A veteran leader takes helm at UMA

Rebecca Wyke became president of the University of Maine at Augusta just seven months ago, but she displays the assurance of a State House veteran — undoubtedly because she is one. Starting at the Secretary of State’s Office in 1986, she’s been in state service for three decades; one stint at an accounting firm convinced her the public sector was where she was meant to be.

A native of Rockport, Wyke is a rarity: a campus president who’s also mastered the legislative and executive branches. In an interview this week at her office, tucked away behind the Farmhouse on the Augusta campus, she describes herself as “a problem solver” who likes a challenge.

She’s had plenty. When she became director of corporations at the Secretary of State’s Office, she inherited a defunded division that had a six-month backlog in filings, and $600,000 in uncashed checks. Soon, there was a two-day turnaround.

At the Ethics and Elections Commission, she worked to rebuild confidence after a 1993 ballot-tampering scandal sharply eroded it, prompting the end of House Speaker John Martin’s long tenure and installation, by voters, of legislative term limits. While much of state government resisted reform, new election procedures and security measures helped restore the sense that Maine elections are clean and fair.

In 2002, her husband, Joe Mayo — a longtime legislator and later House clerk — was dying from ALS. He urged her to join what was soon to become the Baldacci administration.

He advised her to ask for a specific job — “otherwise you probably won’t get it” — and she focused on commissioner of finance and administration, the state’s budget chief.

Wyke got her wish, though, she said, “It was a little strange to be congratulated on getting the job before I’d even had the interview.”

For more than five years, she “plugged holes in the dike,” initially facing a $1.4 billion structural deficit and a revenue situation that, for various reasons, never really improved. In 2008, she became vice chancellor of the University of Maine System, beginning a years-long effort, spanning two administrations, to centralize administrative functions from seven campuses and reconfigure programs.

More recently, she served as interim president at UMA, then — after the new president lasted only 18 months — returned, settling down for the long term. Those who know her well say campus president is, perhaps, her ideal posting.

She’s taken stock of UMA’s assets and liabilities, and re-emphasized UMA’s unique role as the hub for the system’s offerings to “non-traditional” students, those 25 and older who may already hold jobs, be parents and own a home. Enrollment is about 5,800, making it the third largest campus, after Orono and Portland-Gorham, in terms of students.

Only 1,000 are on the Augusta campus, with another 1,800 at University College in Bangor, which UMA has administered since 1992; the rest are at eight regional centers or online. Wyke credits former UMA President George Connick with pioneering “distance learning,” but said experience shows that many students do best with face-to-face classes initially, gradually moving off campus as they balance work and study.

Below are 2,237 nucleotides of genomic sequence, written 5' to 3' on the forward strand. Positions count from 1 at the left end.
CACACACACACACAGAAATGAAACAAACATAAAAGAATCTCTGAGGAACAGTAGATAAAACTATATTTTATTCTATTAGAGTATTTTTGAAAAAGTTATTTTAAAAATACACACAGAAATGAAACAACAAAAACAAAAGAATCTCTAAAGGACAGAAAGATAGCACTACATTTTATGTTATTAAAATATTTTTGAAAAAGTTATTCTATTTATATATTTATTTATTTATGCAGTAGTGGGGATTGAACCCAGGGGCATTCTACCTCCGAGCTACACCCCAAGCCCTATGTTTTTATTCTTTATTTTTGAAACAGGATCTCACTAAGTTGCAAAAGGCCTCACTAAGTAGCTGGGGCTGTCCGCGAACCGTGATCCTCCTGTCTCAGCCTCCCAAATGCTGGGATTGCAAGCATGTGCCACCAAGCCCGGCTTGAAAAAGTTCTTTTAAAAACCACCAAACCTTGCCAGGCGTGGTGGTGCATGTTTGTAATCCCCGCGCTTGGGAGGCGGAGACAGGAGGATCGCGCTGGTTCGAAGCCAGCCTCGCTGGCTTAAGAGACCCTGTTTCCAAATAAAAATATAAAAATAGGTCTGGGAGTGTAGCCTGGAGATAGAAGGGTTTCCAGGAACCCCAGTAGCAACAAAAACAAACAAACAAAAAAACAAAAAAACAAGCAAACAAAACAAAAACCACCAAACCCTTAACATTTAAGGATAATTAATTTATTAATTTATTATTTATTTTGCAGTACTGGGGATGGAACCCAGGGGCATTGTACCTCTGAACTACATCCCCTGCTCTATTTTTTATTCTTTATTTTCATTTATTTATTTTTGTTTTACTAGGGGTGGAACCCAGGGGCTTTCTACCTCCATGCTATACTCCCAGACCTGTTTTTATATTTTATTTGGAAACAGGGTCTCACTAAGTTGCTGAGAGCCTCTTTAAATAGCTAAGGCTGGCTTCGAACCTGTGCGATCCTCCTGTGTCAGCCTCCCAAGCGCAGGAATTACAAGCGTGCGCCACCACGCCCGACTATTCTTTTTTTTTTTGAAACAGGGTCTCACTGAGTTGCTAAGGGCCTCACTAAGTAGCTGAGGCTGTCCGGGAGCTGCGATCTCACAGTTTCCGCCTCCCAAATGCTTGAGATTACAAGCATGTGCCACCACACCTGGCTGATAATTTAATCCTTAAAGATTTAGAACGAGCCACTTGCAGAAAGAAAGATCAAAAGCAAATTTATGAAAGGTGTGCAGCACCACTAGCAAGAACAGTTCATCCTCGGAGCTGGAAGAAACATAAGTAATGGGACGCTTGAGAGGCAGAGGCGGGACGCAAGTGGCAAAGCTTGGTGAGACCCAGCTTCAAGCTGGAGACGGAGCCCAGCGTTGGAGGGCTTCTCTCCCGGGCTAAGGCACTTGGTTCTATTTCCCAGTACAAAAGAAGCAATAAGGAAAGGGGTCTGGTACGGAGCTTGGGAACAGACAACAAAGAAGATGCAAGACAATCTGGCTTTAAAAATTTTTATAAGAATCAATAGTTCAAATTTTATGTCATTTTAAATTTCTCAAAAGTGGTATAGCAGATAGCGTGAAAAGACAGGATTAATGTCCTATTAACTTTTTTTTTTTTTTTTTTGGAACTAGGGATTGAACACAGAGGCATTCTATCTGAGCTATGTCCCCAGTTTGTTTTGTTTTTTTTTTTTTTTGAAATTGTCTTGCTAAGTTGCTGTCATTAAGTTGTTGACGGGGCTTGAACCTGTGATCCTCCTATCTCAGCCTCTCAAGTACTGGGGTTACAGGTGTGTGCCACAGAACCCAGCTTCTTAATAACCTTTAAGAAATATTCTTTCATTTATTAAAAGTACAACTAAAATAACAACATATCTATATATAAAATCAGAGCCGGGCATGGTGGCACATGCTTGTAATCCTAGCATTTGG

The need for this kind of higher education has never been greater, she said. Maine’s much discussed “demographic winter,” with deaths outpacing births, and a median age exceeding 44, can only be stemmed through immigration and higher educational attainment; while not every good job requires a college degree, almost all require some post-secondary training.

Wyke says that UMA, while well-positioned to attract such students, can’t neglect successful bachelor’s degree programs, including a five-year architectural degree program, now located downtown on Water Street, and a four-year aviation program, as well as strong nursing and jazz music offerings. It’s these students who’d be attracted by campus housing, something the Augusta community has long desired.

UMA recently unveiled 20-year plans for both the Augusta and Bangor campuses, and in Augusta, residence halls and an aviation building would occupy the center of the campus.

“We’re dramatically short of space here,” Wyke said. “We need room to grow.”

Any expansion, however, will require more state support for the system, which has lagged badly since 2008, falling $58 million behind what would have been required simply to match inflation.

With another new administration on the horizon, Wyke seems cautiously optimistic about UMA’s future, which has the lowest student costs of any campus. “Where else can you find a bachelor’s degree program, tuition and fees, for $8,000 a year?” she said.

For Maine’s economy to grow again, higher education has to be part of the prescription, Wyke said. “We must increase our personal income. And the proven way to do that is to better educate our citizens.”

Douglas Rooks has been a Maine editor, opinion writer and author for 33 years. He lives in West Gardiner, and welcomes comment at: [email protected]

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